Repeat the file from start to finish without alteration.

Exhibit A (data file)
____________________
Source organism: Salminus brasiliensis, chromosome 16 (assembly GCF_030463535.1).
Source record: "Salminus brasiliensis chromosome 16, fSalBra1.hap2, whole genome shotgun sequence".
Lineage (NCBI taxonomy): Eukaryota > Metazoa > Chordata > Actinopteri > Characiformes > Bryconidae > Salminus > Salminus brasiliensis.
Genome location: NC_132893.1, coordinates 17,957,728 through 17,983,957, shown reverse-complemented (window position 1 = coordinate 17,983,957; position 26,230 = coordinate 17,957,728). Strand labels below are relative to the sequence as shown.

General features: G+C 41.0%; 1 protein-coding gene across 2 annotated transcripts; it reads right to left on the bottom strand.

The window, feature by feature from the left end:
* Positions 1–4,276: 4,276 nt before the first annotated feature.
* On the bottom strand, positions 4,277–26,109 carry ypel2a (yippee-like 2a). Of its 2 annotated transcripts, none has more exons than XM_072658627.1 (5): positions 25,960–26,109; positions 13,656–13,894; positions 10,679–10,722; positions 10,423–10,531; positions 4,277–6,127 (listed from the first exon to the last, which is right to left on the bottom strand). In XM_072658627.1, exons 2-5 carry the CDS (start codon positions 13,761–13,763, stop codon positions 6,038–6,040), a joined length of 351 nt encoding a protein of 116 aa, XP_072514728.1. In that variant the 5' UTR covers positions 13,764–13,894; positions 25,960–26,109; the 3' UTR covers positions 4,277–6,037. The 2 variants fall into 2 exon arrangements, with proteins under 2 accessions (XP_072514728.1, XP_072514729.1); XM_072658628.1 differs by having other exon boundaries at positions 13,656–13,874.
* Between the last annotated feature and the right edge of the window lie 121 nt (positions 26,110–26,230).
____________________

Source organism: Salminus brasiliensis, chromosome 16 (assembly GCF_030463535.1).
Source record: "Salminus brasiliensis chromosome 16, fSalBra1.hap2, whole genome shotgun sequence".
Lineage (NCBI taxonomy): Eukaryota > Metazoa > Chordata > Actinopteri > Characiformes > Bryconidae > Salminus > Salminus brasiliensis.
Genome location: NC_132893.1, coordinates 17,957,728 through 17,983,957, shown reverse-complemented (window position 1 = coordinate 17,983,957; position 26,230 = coordinate 17,957,728). Strand labels below are relative to the sequence as shown.

General features: G+C 41.0%; 1 protein-coding gene across 2 annotated transcripts; it reads right to left on the bottom strand.

The window, feature by feature from the left end:
* Positions 1–4,276: 4,276 nt before the first annotated feature.
* On the bottom strand, positions 4,277–26,109 carry ypel2a (yippee-like 2a). Of its 2 annotated transcripts, none has more exons than XM_072658627.1 (5): positions 25,960–26,109; positions 13,656–13,894; positions 10,679–10,722; positions 10,423–10,531; positions 4,277–6,127 (listed from the first exon to the last, which is right to left on the bottom strand). In XM_072658627.1, exons 2-5 carry the CDS (start codon positions 13,761–13,763, stop codon positions 6,038–6,040), a joined length of 351 nt encoding a protein of 116 aa, XP_072514728.1. In that variant the 5' UTR covers positions 13,764–13,894; positions 25,960–26,109; the 3' UTR covers positions 4,277–6,037. The 2 variants fall into 2 exon arrangements, with proteins under 2 accessions (XP_072514728.1, XP_072514729.1); XM_072658628.1 differs by having other exon boundaries at positions 13,656–13,874.
* Between the last annotated feature and the right edge of the window lie 121 nt (positions 26,110–26,230).